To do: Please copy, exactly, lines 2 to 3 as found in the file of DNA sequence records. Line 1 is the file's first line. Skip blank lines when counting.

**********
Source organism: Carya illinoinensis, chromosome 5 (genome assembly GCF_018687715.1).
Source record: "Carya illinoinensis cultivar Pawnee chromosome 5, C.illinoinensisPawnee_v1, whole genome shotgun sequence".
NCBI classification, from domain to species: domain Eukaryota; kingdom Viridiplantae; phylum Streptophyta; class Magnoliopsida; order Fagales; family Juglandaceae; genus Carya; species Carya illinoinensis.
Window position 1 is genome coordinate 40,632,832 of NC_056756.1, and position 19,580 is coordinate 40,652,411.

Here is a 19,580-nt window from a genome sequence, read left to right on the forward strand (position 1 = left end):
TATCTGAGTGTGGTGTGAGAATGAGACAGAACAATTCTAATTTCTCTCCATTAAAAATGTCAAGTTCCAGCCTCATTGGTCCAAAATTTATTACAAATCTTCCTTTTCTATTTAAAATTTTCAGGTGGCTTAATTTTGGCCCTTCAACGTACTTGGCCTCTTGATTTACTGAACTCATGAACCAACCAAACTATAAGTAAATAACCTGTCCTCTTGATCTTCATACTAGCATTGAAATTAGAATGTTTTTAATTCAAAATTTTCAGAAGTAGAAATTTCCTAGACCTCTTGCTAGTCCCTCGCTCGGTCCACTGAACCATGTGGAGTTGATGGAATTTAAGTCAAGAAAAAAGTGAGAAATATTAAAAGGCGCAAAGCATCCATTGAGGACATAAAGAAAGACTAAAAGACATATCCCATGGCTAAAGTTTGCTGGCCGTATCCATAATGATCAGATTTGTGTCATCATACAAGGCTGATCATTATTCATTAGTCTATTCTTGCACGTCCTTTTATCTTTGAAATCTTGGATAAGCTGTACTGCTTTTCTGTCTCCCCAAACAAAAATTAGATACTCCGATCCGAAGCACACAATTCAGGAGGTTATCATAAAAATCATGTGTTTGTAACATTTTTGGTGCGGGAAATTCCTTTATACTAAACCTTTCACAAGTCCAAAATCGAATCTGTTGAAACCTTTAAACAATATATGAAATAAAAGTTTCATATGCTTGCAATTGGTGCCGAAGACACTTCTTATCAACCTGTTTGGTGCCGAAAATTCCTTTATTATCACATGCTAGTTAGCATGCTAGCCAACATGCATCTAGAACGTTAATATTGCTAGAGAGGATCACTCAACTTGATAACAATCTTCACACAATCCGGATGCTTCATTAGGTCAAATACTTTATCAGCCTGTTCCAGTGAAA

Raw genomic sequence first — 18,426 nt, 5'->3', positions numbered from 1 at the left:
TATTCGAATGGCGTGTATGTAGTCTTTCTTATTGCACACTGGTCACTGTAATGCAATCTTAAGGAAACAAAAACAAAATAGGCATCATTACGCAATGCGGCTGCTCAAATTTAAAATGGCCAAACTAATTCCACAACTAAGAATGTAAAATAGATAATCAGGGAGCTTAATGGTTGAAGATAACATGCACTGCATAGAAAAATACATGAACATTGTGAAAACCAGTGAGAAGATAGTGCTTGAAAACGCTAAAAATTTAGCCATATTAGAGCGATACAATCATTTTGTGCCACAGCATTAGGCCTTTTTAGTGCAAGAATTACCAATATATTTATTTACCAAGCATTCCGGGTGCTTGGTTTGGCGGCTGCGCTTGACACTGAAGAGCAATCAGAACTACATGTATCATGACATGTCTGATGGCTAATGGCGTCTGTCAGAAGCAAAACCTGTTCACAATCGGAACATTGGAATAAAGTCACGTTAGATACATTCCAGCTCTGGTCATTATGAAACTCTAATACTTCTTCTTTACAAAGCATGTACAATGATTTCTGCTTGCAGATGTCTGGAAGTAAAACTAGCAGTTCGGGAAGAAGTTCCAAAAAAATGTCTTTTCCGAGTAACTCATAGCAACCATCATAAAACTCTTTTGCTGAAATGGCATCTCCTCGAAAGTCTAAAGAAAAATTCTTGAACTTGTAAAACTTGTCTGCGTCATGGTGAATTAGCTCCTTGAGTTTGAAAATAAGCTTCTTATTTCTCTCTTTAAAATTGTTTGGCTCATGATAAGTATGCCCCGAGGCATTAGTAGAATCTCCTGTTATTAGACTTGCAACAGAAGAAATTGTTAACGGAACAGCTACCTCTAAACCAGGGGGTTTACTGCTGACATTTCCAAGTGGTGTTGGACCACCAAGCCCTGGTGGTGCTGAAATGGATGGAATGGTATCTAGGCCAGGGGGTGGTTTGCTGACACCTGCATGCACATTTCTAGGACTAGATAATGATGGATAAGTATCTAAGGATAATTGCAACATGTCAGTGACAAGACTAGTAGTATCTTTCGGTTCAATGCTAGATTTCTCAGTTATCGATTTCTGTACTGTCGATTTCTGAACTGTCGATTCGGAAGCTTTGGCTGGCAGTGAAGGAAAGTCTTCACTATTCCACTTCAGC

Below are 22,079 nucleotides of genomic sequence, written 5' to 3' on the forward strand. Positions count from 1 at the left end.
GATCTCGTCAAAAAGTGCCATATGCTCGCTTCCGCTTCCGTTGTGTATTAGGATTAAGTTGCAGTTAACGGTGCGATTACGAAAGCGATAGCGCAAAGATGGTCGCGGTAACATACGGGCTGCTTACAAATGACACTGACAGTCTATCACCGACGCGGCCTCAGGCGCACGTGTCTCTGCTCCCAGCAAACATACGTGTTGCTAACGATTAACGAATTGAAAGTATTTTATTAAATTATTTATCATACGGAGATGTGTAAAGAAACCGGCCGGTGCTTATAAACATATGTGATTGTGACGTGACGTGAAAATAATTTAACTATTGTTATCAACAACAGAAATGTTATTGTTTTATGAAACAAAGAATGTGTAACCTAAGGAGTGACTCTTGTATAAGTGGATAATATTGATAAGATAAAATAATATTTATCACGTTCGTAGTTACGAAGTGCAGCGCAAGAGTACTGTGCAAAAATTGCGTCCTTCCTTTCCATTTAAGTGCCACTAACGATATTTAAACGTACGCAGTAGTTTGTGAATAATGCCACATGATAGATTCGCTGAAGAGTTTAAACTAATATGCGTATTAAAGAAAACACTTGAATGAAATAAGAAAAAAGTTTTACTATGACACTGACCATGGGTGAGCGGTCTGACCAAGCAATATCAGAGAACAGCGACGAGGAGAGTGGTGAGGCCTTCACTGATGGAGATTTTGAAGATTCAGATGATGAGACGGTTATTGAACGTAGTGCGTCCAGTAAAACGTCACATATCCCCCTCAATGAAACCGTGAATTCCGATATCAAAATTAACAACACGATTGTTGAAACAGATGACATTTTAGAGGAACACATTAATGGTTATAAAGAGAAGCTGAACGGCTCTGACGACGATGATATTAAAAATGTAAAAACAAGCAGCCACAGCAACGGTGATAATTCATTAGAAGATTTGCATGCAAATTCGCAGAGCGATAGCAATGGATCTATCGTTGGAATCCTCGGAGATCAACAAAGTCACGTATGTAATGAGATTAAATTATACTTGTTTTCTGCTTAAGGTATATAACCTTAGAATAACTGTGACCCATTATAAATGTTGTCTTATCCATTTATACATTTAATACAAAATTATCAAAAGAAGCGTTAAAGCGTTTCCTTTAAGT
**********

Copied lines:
Source record: "Carya illinoinensis cultivar Pawnee chromosome 5, C.illinoinensisPawnee_v1, whole genome shotgun sequence".
NCBI classification, from domain to species: domain Eukaryota; kingdom Viridiplantae; phylum Streptophyta; class Magnoliopsida; order Fagales; family Juglandaceae; genus Carya; species Carya illinoinensis.